A new report on the interaction between carbon markets and Nationally Appropriate Mitigation Actions (NAMAs) in developing countries brings together the outcomes of a one-year research project entitled "Scaling up carbon markets in developing countries post 2012: Options, concerns and way forward". Its author Prabhat Upadhyaya was supported by the Alexander Von Humboldt Foundation under the International Climate Protection Fellowship to carry out this research project at the Ecologic Institute during 2010-2011. The project report is available for download.
To date, developing countries have only participated in the carbon market as suppliers of offsets: through projects that reduce greenhouse gas emissions, they generate credits that are then sold to industrialised countries that have not acieved their mitigation targets. Since climate change is becoming an ever more pressing problem, however, mitigation in developing countries will need to go beyond offsets. At the same time, developing countries need to meet their responsibilities for the social welfare of their growing populations; scaled-up mitigation efforts will hence require time, capacity building, and large-scale investment. The so-called "Nationally Appropriate Mitigation Actions" (NAMAs) have been discussed as a way to enhance mitigation efforts in developing countries while taking into account their national circumstances and development priorities.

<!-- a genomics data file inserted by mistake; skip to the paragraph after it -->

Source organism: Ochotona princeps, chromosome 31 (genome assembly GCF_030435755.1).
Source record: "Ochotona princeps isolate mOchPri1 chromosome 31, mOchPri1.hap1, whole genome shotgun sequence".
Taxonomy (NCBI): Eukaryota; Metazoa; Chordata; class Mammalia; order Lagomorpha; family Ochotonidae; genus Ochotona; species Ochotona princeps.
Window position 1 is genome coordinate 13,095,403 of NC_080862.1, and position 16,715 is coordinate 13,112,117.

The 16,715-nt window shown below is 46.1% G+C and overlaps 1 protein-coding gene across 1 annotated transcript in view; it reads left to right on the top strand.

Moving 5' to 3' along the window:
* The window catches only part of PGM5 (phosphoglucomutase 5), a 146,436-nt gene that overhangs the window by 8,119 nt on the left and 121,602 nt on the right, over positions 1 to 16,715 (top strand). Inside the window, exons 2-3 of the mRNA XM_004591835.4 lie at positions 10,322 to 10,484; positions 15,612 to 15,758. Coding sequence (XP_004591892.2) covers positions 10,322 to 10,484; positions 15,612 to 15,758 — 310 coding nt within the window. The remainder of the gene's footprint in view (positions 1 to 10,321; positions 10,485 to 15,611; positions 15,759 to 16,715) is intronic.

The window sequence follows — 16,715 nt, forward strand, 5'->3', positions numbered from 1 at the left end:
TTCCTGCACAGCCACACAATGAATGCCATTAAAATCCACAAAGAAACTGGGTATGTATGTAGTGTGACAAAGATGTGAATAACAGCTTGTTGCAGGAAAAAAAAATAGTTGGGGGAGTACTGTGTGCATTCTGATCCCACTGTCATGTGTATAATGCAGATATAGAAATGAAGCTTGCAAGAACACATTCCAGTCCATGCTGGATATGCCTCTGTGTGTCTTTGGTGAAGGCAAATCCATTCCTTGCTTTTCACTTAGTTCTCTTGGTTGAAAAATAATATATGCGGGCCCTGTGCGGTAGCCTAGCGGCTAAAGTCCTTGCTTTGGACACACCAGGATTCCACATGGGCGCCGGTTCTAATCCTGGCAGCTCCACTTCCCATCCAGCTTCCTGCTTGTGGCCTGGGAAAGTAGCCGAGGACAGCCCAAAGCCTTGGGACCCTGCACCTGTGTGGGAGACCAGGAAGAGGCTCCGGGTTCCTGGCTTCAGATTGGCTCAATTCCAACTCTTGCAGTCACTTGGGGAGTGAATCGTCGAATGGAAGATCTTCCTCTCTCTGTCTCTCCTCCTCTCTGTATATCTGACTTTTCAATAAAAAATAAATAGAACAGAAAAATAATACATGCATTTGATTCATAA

The Cancun Agreements paved the way new market-based mechanisms (NMBMs) under the international climate regime. Different models have been proposed for such NMBMs, including sectoral emission trading as well as credited NAMAs (C-NAMAs) that would generate emission allowances. Various studies have looked at the scope, design and support for NAMAs, but the relationship between carbon markets and NAMAs remains largely unclear. This study attempts to fill this gap. In order to approach the issue, a literature review was carried out and five key themes were identified. These were then discussed in a series of structured interviews with stakeholders, including negotiators, researchers, market players, and civil society actors.
Based on the interviews, the author concludes that C-NAMAs can serve as a basis to introduce and scale up carbon markets in developing countries, but their future implementation depends on several conditions. These include: ambitious targets in Annex I countries, an agreed working definition of sustainable development in the context of NAMAs, clarity on the role of the private sector in supporting NAMAs, a clear demarcation between existing and new market-based measures, and a new managing authority which not only has technical, but also social and economic expertise to deal with C-NAMAs.
The study [pdf, 733 KB, English] is available for download.